At one point, the texts I chose looked back on the recent Balkan wars, so they became a kind of abuse of that topic in a way, and I didn’t know if we were really talking about the wishes of the author or more psychological mechanisms that should be approached in a scientific way – what was actually the truth within it?
Now it seems to me that the questions of interpersonal relationships are slowly starting to enter the frame, so that I can make a play about love. What is it? I would explore how the environment perceives it and what a person is within it, the norms, requirements, culture, religion… I’m interested in that socially, and in a personal way.
Igor Burić: You do not shy away from acting in your own plays. How does this relate to your view of the role of the director in contemporary theater?
Nina Rajić Kranjac: My goal in Solo was not to take on the role of an actress, but to take on the role of a director who has been placed on stage. But I have also acted in other plays. I have sung. I enjoy performative work. It’s great for me as I enjoy not having to take on all the responsibilities of a director, to let myself go.
Now people even call me and say you’re going to sing in this show, but could you also tell us what you think it’s like and what we should do. Now I am more and more self-conscious about this. And that is what started this conversation, this question of how to create an atmosphere or workspace in which everyone can awaken their greatest potential. Very often it has to do with a feature of the text with which we are working, but I am no longer interested in the catharsis that I find in the text; I would rather enable that catharsis by watching people attain absolute freedom and then use that form to speak about fear, about war… There are no limits.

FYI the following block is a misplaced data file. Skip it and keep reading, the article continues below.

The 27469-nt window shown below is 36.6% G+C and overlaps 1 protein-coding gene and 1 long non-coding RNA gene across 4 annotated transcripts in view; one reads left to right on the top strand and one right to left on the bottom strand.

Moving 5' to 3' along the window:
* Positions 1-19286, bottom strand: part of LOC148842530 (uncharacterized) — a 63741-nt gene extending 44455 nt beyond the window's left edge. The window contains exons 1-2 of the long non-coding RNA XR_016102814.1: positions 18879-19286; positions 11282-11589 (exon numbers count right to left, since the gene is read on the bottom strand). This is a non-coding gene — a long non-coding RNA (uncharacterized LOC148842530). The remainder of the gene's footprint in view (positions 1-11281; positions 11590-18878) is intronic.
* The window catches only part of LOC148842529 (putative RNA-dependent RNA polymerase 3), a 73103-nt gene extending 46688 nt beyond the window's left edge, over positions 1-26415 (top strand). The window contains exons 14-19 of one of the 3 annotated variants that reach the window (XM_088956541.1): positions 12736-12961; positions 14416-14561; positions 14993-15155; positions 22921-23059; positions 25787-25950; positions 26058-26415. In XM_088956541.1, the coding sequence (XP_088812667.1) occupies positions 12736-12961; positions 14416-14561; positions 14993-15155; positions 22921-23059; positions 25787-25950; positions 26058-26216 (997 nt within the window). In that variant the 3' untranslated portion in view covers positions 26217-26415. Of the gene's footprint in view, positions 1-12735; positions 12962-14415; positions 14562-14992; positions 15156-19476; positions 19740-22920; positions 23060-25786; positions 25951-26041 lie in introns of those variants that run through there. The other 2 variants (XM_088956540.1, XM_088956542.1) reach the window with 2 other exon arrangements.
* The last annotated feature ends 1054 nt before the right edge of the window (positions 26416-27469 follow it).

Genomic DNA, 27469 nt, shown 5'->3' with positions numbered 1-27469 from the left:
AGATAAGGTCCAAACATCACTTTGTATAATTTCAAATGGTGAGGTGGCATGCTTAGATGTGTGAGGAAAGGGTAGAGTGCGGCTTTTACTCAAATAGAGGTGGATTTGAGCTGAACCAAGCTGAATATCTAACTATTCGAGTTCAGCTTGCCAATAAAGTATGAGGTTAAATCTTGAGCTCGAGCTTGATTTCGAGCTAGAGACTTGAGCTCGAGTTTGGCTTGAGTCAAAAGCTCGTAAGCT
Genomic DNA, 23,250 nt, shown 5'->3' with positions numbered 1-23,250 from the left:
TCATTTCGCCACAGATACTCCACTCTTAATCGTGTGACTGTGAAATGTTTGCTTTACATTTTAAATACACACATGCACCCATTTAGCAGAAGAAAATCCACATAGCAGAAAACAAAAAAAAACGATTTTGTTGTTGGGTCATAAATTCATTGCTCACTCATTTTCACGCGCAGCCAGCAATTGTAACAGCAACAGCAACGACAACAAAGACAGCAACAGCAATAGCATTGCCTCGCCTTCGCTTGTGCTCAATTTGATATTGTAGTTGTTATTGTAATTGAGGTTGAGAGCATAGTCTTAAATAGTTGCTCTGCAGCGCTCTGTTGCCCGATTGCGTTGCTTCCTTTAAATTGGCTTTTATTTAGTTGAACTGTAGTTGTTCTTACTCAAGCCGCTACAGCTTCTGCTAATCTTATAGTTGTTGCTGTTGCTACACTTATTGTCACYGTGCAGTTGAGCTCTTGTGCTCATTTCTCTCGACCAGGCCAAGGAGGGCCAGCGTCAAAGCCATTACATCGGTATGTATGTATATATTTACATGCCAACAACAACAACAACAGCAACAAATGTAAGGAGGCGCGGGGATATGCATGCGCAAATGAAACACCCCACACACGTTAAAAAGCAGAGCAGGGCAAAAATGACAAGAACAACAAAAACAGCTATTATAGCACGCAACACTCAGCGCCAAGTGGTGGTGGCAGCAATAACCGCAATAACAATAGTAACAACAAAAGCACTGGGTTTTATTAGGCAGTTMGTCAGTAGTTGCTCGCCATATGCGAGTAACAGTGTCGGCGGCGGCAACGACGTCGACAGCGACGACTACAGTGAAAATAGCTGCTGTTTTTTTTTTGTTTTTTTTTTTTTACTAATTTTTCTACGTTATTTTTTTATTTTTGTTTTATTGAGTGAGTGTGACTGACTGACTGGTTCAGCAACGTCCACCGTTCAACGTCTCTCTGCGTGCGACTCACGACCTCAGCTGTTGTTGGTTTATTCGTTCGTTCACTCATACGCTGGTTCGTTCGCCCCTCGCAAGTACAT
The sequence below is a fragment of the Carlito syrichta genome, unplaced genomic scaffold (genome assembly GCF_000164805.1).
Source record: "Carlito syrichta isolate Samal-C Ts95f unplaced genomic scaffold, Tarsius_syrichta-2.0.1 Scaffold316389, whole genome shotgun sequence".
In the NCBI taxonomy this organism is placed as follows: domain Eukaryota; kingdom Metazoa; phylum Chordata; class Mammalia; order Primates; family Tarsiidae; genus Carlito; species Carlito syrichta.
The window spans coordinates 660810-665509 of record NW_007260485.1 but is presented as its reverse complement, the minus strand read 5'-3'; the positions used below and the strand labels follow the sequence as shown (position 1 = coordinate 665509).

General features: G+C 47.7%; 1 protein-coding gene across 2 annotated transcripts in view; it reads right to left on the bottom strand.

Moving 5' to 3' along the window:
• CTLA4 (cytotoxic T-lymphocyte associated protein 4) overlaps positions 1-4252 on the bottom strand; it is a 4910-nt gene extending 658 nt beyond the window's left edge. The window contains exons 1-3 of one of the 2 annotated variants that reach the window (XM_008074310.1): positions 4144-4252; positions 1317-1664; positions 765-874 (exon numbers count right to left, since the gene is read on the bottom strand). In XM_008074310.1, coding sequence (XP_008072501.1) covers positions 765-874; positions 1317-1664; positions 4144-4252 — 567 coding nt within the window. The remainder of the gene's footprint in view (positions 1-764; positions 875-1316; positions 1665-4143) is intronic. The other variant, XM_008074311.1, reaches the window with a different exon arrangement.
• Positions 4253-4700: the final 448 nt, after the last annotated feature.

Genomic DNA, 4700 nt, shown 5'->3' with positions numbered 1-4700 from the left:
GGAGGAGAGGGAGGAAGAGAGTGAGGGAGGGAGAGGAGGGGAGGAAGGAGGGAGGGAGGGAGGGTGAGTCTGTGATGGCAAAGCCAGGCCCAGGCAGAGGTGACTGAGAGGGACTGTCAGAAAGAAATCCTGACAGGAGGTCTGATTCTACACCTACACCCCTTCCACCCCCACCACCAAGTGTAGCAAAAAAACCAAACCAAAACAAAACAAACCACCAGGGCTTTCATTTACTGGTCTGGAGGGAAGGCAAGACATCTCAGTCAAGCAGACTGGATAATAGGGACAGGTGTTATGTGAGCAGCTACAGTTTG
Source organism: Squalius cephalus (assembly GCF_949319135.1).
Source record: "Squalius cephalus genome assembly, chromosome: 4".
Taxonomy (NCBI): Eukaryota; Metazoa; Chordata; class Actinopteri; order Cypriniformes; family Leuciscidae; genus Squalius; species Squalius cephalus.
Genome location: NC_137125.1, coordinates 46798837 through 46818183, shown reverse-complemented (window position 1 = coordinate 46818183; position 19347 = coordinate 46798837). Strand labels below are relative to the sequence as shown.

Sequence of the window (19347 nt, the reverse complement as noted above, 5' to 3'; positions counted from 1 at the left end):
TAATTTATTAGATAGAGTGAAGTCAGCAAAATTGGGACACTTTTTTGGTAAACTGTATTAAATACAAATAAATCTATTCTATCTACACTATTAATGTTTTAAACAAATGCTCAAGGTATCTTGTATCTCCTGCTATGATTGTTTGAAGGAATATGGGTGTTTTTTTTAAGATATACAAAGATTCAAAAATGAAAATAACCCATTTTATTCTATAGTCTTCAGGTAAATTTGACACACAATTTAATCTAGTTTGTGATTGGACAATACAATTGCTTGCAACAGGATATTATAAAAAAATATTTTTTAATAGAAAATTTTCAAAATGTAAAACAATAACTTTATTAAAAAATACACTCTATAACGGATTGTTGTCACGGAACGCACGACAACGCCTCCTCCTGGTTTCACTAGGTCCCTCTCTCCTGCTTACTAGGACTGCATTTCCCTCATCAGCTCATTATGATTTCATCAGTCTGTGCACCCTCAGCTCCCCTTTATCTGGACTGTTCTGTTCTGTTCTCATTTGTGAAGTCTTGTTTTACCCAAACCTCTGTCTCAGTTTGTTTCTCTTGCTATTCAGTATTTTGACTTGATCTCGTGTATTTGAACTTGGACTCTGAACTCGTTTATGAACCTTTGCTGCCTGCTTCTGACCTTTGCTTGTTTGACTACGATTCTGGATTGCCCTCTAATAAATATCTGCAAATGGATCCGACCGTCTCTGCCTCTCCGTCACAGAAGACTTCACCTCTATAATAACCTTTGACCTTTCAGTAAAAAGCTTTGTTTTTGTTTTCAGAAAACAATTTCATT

People are motivated by the content they create in dialogue with me. A director who has a vision, who is a dictator, can make people feel safe by seemingly knowing everything and letting them leave it all up to him, but this actually invalidates them. They develop only what is inside the material and then you hear them ask: would you like me to do that, or would you like me to do this? Do you think that way is better, or this? In fact, it is more emancipatory the other way around, in a controlled process in which it is clear what we are researching, what we are exploring. I take responsibility for my role, and this is what frees people.
Further reading : review of Solo (2023)
Further reading: Desire Central Station 2022: exhilarating, playful, questioning
Igor Burić has 20 years of experience in journalism. He is active in arts criticism and cultural fields, as well as social engagement, writing articles, moderating roundtable debates, coordinating projects, programming festivals, and editing special editions.. He has received three awards for journalism and criticism, one for the newspaper Dnevnik, one international (the Konrad Adenauer award for young journalists) and one national (Sterija’s award for theatre criticism).